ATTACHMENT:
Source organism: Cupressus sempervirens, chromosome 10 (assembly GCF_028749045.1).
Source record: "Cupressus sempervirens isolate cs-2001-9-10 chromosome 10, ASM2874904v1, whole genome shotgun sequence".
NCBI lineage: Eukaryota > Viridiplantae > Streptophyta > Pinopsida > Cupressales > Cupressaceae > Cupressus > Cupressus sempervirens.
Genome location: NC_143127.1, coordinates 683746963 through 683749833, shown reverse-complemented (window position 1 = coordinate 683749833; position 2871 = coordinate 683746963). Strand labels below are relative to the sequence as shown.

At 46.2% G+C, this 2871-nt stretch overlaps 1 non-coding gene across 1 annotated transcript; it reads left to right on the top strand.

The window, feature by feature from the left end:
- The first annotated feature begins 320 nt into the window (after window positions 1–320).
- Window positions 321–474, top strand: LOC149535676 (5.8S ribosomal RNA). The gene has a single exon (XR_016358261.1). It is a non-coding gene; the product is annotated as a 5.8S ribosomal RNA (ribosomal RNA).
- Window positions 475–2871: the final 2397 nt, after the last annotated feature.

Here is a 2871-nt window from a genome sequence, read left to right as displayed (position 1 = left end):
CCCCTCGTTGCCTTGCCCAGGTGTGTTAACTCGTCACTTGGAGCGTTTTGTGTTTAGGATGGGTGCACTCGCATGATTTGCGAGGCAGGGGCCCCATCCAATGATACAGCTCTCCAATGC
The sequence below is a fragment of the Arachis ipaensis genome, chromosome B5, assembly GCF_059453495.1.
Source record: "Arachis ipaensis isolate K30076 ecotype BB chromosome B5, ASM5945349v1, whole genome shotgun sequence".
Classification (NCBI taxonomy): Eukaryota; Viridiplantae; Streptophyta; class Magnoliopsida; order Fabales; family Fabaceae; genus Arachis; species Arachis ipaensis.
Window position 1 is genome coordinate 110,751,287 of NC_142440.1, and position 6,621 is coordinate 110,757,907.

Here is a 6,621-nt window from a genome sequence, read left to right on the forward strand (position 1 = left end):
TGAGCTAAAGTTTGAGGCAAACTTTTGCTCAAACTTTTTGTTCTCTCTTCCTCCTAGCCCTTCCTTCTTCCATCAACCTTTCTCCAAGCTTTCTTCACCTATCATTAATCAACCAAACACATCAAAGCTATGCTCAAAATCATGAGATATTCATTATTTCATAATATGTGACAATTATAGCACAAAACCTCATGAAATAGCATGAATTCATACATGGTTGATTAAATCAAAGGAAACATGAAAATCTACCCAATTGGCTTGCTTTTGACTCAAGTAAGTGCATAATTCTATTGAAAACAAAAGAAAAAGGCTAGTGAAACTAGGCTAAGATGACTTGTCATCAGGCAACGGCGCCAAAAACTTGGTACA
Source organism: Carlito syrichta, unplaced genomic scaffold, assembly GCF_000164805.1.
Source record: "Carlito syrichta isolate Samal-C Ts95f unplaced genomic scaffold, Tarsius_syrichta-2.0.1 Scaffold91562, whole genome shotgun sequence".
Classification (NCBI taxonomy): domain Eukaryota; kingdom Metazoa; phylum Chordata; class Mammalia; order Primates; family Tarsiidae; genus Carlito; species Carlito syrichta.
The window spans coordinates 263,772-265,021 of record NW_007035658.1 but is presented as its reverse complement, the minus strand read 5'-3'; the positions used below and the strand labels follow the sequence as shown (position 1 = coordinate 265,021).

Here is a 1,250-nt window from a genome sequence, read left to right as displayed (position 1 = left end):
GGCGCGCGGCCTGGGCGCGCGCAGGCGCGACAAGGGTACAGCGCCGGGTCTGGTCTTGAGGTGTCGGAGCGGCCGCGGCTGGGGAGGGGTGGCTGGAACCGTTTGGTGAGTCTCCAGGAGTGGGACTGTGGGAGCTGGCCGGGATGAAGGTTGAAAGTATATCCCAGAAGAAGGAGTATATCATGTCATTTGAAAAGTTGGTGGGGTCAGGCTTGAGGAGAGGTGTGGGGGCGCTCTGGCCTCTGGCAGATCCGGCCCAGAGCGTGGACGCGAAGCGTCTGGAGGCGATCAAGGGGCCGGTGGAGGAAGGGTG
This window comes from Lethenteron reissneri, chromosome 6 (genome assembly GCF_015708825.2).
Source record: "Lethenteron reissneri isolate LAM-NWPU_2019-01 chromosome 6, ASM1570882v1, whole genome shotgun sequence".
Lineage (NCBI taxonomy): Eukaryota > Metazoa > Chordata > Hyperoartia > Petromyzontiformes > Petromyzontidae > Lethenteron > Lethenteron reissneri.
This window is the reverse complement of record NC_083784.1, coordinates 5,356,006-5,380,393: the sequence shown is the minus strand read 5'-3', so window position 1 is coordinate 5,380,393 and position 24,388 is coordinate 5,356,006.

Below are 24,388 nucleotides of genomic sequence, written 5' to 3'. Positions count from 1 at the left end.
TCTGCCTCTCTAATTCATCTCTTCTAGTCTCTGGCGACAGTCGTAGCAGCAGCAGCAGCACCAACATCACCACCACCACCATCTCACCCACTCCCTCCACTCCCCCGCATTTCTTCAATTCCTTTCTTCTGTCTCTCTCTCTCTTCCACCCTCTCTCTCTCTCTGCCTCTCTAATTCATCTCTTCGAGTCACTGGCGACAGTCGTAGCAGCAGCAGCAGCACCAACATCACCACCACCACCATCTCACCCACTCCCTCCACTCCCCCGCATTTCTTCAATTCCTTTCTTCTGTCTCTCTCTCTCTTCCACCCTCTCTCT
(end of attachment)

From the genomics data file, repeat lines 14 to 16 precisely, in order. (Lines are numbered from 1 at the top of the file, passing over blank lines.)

Classification (NCBI taxonomy): Eukaryota; Viridiplantae; Streptophyta; class Magnoliopsida; order Fabales; family Fabaceae; genus Arachis; species Arachis ipaensis.
Window position 1 is genome coordinate 110,751,287 of NC_142440.1, and position 6,621 is coordinate 110,757,907.

Here is a 6,621-nt window from a genome sequence, read left to right on the forward strand (position 1 = left end):